Any cursory interaction with the many forms in which one consumes media today might show one that words are not lacking.  Words are not lacking, and, to some accounts, rhetoric isn't either.  

But what is rhetoric?

According to Aristotle, it is the "faculty of observing in any given situation the available means of persuasion." (Aristotle 1)

What are these means, one might ask?  Quite simply, according to Aristotle, there are two categories, those which are proper to rhetoric and those which are not.  We, as he, shall only deal with those proper to rhetoric.  

First, he describes λόγος (logos), which is the appeal to a system of commonly accepted facts among peoples.

Second, he describes ήθος (ethos), which is an appeal to the rightness of ethics or morality, along with the demonstration of the speaker's unity with such rightness.

Third, he describes πάθος (pathos), which is a direct appeal to the emotional faculties of the hearers. (Aristotle 1)

Beyond these three, there are no other inherent appeals proper to the discipline of rhetoric, according to Aristotle.  In such a discipline, which appears rather simple at first sight, one wonders how it possibly comprised the bulk of the English school curriculum until the early twentieth century and the advent of Bertrand Russell's praise of the "scientific mode of thought."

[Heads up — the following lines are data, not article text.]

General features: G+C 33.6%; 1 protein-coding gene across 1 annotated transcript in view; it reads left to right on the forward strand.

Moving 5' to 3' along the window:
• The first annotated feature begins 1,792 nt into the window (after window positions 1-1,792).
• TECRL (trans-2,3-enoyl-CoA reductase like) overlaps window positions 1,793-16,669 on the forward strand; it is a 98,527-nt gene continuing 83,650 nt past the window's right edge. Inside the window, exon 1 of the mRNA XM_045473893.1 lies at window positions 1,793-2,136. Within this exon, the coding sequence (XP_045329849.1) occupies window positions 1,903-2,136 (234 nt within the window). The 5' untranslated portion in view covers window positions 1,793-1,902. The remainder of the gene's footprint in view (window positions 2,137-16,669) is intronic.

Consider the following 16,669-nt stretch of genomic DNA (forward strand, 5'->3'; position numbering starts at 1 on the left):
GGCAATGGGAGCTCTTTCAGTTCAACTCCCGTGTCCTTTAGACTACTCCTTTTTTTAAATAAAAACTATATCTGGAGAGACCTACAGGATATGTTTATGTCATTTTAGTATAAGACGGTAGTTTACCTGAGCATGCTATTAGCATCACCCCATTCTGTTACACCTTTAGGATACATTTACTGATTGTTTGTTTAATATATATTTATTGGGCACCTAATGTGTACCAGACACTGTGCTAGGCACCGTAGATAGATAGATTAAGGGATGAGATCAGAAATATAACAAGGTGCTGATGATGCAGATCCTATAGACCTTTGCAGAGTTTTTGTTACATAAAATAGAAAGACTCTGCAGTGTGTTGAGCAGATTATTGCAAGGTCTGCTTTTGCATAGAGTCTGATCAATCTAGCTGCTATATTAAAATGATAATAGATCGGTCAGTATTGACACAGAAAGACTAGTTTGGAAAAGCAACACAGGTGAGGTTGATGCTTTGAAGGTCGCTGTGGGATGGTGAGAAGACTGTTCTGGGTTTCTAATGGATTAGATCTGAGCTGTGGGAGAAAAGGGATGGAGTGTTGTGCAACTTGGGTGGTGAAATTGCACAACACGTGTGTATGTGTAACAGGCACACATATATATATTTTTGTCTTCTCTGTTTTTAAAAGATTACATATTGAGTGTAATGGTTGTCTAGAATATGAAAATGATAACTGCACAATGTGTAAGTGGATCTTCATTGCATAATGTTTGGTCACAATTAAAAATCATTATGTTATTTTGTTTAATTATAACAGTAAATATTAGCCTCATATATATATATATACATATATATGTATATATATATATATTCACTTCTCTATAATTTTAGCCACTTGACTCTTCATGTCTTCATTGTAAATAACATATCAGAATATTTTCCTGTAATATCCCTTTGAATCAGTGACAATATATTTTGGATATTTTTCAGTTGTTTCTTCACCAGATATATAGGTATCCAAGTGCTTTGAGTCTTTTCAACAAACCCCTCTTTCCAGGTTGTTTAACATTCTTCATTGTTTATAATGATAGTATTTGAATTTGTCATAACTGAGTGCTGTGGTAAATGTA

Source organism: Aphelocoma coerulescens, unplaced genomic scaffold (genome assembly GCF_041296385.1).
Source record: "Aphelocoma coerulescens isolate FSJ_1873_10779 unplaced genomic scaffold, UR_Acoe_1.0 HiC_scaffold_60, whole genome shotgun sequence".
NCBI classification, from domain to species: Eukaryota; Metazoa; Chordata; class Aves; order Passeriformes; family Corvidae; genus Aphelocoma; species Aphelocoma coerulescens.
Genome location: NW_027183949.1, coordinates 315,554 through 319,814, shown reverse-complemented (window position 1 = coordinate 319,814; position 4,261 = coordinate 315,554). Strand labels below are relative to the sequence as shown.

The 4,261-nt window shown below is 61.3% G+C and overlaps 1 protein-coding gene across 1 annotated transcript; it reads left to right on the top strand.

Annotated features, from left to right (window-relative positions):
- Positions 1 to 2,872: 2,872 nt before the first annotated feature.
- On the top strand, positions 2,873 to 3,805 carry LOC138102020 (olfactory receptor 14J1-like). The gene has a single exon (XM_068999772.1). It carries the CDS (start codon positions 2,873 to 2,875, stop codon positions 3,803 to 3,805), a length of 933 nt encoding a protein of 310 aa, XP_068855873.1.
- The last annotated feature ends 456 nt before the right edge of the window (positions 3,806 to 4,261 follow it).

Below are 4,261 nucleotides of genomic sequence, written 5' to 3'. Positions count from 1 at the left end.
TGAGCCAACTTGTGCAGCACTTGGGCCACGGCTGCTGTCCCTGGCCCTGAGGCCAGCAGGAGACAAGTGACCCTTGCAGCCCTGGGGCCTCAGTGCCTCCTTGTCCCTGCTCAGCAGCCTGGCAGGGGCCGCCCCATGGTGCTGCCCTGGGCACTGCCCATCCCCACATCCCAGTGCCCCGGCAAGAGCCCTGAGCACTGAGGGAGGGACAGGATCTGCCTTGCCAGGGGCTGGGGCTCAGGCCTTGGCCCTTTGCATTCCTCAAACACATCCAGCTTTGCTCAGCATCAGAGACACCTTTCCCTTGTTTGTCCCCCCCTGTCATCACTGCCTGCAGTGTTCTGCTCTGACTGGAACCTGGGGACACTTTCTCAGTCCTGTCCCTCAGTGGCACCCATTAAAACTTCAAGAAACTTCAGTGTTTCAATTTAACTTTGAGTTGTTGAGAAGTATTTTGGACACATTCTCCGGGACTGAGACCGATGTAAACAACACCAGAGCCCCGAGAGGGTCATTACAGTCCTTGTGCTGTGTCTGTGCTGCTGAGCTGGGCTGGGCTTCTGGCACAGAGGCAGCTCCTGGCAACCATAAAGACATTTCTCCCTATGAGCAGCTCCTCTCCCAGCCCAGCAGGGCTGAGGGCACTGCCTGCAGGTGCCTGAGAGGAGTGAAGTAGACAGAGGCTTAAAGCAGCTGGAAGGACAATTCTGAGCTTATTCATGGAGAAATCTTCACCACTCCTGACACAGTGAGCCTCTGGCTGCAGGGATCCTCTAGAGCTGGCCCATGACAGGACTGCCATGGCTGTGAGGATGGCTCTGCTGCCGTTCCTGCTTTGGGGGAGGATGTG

In this, one must consider the polis of the England in which Russell wrote, along with the polis of our nation in the present day.  These considerations will grant us some picture of the use of rhetoric in the past and its potential use in the future.

In the England leading up to the writings of Bertrand Russell, voting remained, as it does in a broader sense today, a key to the political life of the nation.  The various sections of parliament regularly debated issues and laws which would then succeed or fail in the voting process, all in dependence on the speaker's rhetoric.  

The various factions of the British parliament, although divided in some distinctive fashion, held in common certain men to whom they looked for rhetorical paragons, men such as Pericles of Athens and Gaius Julius Caesar of Republican Rome.  

In Pericles, they found one who used all aspects of rhetoric at once, ethos, pathos, and logos, whose words held some share of responsibility for maintaining the Athenian path of war even after his death.  What wonder must they have felt to see a man of the aristocracy, the nobility, so loved and hailed by the common Athenian, even down to the rowman and hoplite-at-arms?  This was a rhetorical victory they saw as worth emulating.

Furthermore, the supposed history of Gaius Julius Caesar in his Gallic commentary must have held their imagination, such that the British writer Thomas de Quincey simply had to write an English translation of the commentary in-between his opium-induced visions.  

The preceding paragraphs have hopefully shown the survival of rhetorical adoration into the Victorian Age.  But what of the present age?  Can rhetorical interest be said to survive in the present day?